On June 17, 2000, shortly after North Korea made unprecedented overtures to the West, the cover of The Economist magazine showed a photo of its leader, Kim Jong-il, his hand raised in salutation, beneath a headline that read, Greetings, earthlings!

The country (and its leadership) certainly has a reputation for quirky, perhaps alien, behavior. Our report last week about North Korea issuing visas to Americans for the period from mid-August to mid-October (Operators jump at chance to offer glimpse at North Korea, May 11, 2006) quoted executives of two tour operations who had been to the country. One said you wouldnt know that there was an authoritarian government in place. The other said that part of the allure of the country was that its so surreal.

Having been to North Korea, Ill break the tie. Its surreal. To visit it is to walk into an Asian version of 1984. No matter how carefully packaged the tour, Im not sure you could miss the fact that North Korea is ruled by an authoritarian government.

My Korean guide seemed very sincerely convinced that the North Korean system of government was superior to any other. He asked me several times to try hard to understand the North Korean way and how good it was. He emphasized that everyone was very happy.

Every piece of art, every book -- even guidebooks -- emphasized the accomplishments of the government and its leaders. The public art (largely in the form of murals, mosaics and sculpture) was without exception political in nature. Kim Il-Sung, the current leaders father, and Kim Jong-il feature prominently in most of the art, usually outlined in a golden aura that would put Maxfield Parrish to shame.

I received some history lessons from my guide. The Japanese surrender at the end of World War II is known as The Liberation (and, simultaneously, the beginning of The Time of the U.S. Occupation of South Korea, which endures). He stated that the Japanese occupation ended as the result of the peoples struggle and guerilla warfare on the peninsula, aided by the Russian Army.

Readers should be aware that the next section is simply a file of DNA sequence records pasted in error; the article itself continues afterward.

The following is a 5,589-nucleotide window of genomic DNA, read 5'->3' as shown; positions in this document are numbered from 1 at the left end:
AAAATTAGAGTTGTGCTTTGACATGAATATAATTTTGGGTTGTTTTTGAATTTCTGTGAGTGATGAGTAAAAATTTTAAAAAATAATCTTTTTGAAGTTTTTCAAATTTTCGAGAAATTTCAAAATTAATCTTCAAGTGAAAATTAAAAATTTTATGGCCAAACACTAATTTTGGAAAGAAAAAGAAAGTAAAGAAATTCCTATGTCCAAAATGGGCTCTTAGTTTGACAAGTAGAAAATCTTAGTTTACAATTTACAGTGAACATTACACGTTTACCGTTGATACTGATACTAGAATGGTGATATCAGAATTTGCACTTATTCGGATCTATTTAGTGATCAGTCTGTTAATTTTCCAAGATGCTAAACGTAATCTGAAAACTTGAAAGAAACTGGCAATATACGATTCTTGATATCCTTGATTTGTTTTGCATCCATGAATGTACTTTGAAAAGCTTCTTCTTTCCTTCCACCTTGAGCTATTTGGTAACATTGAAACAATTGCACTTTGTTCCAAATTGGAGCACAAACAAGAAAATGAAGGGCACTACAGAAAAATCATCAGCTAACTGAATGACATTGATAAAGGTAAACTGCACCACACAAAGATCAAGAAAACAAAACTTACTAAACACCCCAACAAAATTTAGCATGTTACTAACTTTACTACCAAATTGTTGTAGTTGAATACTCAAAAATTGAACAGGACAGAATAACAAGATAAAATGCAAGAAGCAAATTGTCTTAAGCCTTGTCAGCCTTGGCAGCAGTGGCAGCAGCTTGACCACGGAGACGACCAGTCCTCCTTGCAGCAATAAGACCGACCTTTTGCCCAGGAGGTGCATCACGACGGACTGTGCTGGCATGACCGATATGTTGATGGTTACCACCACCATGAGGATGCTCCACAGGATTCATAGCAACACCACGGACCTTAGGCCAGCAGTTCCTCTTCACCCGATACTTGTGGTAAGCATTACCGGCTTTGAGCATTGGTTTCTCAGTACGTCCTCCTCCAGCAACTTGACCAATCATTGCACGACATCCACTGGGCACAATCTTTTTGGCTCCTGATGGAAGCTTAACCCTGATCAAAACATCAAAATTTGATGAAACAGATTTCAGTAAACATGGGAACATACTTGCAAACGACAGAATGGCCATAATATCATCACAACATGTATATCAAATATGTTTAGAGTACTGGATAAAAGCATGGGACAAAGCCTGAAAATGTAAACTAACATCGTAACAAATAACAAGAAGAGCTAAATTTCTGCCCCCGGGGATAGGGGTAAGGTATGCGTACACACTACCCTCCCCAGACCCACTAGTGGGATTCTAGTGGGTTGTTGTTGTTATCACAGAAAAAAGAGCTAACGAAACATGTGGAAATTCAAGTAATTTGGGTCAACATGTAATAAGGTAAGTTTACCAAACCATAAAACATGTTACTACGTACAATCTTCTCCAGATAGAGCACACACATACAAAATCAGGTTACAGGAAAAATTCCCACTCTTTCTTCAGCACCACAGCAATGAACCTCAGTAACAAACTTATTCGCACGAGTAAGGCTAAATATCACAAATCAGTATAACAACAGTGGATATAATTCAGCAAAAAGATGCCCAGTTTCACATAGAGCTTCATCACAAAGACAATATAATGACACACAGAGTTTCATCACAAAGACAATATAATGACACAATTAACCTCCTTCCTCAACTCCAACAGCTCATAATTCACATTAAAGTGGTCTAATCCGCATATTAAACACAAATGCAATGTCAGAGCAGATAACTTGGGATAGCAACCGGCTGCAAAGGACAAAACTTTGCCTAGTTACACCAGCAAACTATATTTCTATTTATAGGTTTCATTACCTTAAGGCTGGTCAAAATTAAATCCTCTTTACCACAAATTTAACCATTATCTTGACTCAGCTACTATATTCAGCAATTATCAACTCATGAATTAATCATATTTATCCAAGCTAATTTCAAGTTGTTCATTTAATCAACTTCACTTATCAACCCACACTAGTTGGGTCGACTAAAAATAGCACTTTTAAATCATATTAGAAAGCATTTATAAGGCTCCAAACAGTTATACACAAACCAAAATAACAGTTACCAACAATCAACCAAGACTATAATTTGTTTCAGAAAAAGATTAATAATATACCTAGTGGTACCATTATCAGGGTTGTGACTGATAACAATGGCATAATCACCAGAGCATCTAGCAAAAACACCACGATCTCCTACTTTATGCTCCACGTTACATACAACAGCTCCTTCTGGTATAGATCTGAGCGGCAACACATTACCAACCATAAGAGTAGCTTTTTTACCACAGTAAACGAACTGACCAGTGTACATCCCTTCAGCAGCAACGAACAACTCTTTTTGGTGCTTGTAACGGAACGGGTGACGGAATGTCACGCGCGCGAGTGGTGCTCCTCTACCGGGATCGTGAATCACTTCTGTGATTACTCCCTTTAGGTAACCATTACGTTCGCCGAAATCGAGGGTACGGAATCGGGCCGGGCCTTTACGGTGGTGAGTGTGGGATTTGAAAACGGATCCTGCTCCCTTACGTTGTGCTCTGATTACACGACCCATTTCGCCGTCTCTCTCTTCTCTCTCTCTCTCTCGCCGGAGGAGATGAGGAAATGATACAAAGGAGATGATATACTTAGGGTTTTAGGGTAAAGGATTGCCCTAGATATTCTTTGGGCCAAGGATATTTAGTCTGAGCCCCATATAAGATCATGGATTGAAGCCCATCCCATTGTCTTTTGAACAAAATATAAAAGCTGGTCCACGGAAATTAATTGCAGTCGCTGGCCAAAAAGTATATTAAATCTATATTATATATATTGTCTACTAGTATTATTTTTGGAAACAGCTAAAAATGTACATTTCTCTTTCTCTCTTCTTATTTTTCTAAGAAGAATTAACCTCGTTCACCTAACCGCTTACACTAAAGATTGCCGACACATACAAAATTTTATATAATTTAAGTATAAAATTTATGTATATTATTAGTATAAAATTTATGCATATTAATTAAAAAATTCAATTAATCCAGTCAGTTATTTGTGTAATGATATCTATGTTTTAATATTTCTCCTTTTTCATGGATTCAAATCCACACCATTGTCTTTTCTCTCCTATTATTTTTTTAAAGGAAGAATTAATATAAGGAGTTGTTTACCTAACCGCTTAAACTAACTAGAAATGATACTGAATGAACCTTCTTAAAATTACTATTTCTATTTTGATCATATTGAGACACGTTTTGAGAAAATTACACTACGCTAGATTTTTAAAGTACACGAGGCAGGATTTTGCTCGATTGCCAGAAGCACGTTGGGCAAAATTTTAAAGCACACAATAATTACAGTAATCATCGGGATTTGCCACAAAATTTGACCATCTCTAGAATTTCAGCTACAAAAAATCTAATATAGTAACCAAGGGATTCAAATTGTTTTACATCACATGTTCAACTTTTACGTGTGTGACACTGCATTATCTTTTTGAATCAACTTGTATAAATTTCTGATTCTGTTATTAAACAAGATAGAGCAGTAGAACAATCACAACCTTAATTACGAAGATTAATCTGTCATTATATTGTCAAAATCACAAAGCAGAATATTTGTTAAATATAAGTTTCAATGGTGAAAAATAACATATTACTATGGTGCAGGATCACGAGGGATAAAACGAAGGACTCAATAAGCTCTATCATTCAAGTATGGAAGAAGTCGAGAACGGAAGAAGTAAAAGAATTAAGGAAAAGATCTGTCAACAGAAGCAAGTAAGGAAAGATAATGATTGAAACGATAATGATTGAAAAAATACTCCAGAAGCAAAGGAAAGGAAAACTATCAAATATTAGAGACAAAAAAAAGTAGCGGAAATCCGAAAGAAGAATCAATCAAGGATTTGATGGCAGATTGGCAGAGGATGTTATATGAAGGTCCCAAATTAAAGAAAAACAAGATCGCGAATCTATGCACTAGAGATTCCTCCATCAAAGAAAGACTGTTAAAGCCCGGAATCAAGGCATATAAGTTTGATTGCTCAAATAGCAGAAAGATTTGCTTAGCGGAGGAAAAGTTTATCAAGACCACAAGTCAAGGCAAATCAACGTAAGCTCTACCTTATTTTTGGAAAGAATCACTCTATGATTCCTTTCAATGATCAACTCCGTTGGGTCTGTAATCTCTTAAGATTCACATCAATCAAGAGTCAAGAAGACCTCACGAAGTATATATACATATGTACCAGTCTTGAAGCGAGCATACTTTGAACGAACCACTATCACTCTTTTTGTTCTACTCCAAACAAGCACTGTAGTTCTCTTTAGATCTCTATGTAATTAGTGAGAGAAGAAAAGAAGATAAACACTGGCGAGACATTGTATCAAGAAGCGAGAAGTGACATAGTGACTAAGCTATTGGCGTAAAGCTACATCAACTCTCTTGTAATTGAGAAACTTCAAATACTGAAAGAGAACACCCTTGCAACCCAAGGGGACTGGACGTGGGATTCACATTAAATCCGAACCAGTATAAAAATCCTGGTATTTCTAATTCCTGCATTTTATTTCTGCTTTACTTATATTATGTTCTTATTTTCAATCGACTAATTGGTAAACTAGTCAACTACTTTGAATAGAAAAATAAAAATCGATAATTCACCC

The Americans, he added bitterly, never fought to liberate Korea.

Putting aside the Korean War for a moment -- my guidebook had already informed me that the U.S. had knelt before the Korean people and signed the armistice agreement -- I mentioned that, of course, Americans were quite busy during World War II fighting the Japanese elsewhere. Yes, I know all about that, he said, with condescension. I began to speak again, but he interrupted. You cannot disagree! This is what happened.

He had previously made it clear that if I persisted in asking narrow-minded questions, he would refuse to guide me, and I would be sent home early.

If what I have written so far would predispose you not to visit (or to send clients to) North Korea, let me state this as emphatically as I can: Go! I cant think of a destination as fascinating and absorbing that doesnt involve NASA or require pressure suits. North Korea, more than any other nation, has evolved along a unique and solitary path. Its a rarity in this era of flat-earth globalization.

And for any traveler who wearily responds Been there, done that to your destination suggestions, drop a mention that they can visit North Korea next fall. Its not every day that you can sell tours to an alternate version of reality.


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